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Herbs & Botanicals

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Poria (fu ling)

What is poria? What is it used for?

Poria is a type of fungus related to polyporus, which usually grows on pine trees. Although it can range in color from white to pale red, the typical color of poria is light brown, with striations on the outer skin.

It is relatively soft to the touch, odorless, and has slightly elastic properties. It is usually gathered from the tree, cut into pieces of various length, and dried in the shade before being used medicinally.

In traditional Chinese medicine, poria is considered to have either a sweet taste or no taste, and neutral properties. It is associated with the Heart, Spleen, Lung and Kidney meridians. Among its functions, poria expels dampness, invigorates the spleen, relaxes the mind and replenishes the middle jiao. It is often combined with other herbs to create larger formulas used to treat conditions ranging from dysuria and edema to insomnia.

Experiments conducted in China show that poria decoctions can inhibit the growth of a variety of bacteria, including s. aureus, bacillus coli, and bacillus proteus. It is also used to promote diuresis and treat loose stools or diarrhea.

How much poria should I take?

The typical recommended dose of poria is between 9 and 15 grams per day, usually powdered and taken with boiled water as a decoction.

What forms of poria are available?

Sliced, dried poria can be found at some herbal shops and Asian markets. Some stores also sell powdered poria for decoctions, along with poria capsules and tablets.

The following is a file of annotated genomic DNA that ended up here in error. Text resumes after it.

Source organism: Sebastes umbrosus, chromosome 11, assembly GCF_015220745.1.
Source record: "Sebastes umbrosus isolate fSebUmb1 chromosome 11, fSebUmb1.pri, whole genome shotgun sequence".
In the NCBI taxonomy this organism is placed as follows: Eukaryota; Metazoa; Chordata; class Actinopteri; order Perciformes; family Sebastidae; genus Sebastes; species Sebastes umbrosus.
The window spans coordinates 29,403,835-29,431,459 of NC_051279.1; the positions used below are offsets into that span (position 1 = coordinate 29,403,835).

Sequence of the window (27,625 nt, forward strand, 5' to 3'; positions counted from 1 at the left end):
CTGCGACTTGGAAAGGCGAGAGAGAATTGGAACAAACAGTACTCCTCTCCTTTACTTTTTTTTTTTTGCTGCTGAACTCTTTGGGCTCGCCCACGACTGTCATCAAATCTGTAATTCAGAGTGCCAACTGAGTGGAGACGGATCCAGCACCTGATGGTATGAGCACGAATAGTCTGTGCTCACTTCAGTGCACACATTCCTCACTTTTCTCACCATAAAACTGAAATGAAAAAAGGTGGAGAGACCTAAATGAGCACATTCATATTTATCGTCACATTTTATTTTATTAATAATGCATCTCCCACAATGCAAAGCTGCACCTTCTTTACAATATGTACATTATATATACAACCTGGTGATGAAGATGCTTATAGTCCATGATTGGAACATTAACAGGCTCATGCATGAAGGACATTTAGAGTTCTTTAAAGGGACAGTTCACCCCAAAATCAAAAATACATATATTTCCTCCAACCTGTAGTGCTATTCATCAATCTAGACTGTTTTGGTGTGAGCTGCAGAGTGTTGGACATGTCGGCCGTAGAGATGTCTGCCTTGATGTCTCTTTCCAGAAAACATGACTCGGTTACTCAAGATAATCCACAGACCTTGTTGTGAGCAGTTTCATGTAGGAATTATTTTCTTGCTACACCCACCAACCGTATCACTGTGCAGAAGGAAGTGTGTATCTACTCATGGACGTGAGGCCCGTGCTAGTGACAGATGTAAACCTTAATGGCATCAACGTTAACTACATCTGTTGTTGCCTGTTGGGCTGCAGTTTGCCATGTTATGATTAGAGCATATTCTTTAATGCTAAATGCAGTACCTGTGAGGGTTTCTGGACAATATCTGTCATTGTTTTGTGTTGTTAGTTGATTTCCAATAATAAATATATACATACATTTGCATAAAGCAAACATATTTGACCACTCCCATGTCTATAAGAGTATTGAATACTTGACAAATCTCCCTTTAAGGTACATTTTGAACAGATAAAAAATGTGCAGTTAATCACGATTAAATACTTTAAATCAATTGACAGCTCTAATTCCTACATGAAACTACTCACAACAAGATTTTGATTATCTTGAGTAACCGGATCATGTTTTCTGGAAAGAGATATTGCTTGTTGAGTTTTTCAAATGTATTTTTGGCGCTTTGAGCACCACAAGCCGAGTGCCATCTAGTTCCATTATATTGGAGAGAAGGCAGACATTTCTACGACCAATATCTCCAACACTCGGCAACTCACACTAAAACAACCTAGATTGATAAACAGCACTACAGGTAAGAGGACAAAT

What can happen if I take too much poria? Are there any interactions I should be aware of? What precautions should I take?

Poria is considered extremely safe; the American Herbal Products Association has given polyporus, poria's closest relative, a class 1 safety rating. As of this writing, there are no known side-effects associated with long-term poria use. However, because it promotes diuresis, it should be taken with caution by patients taking antidiuretic medications. As always, make sure to consult with a licensed health care provider before taking poria or any other herbal remedy or dietary supplement.

References

  • Cal CY, et al. Journal of Chinese Materia Medica 1984;15(2):61.
  • Guo XF, et al. Journal of Contemporary Chinese Medicine 1993;4(1):15
  • Li YQ. Practical Journal of Combining TCM and Western Medicine 1998;11(7):643.
  • Pan Q, et al. Journal of Yunnan College of TCM 1998;21(4):20-21.
  • Wang LW, et al. Journal of Chinese Materia Medica 1998;29(3):145-148.

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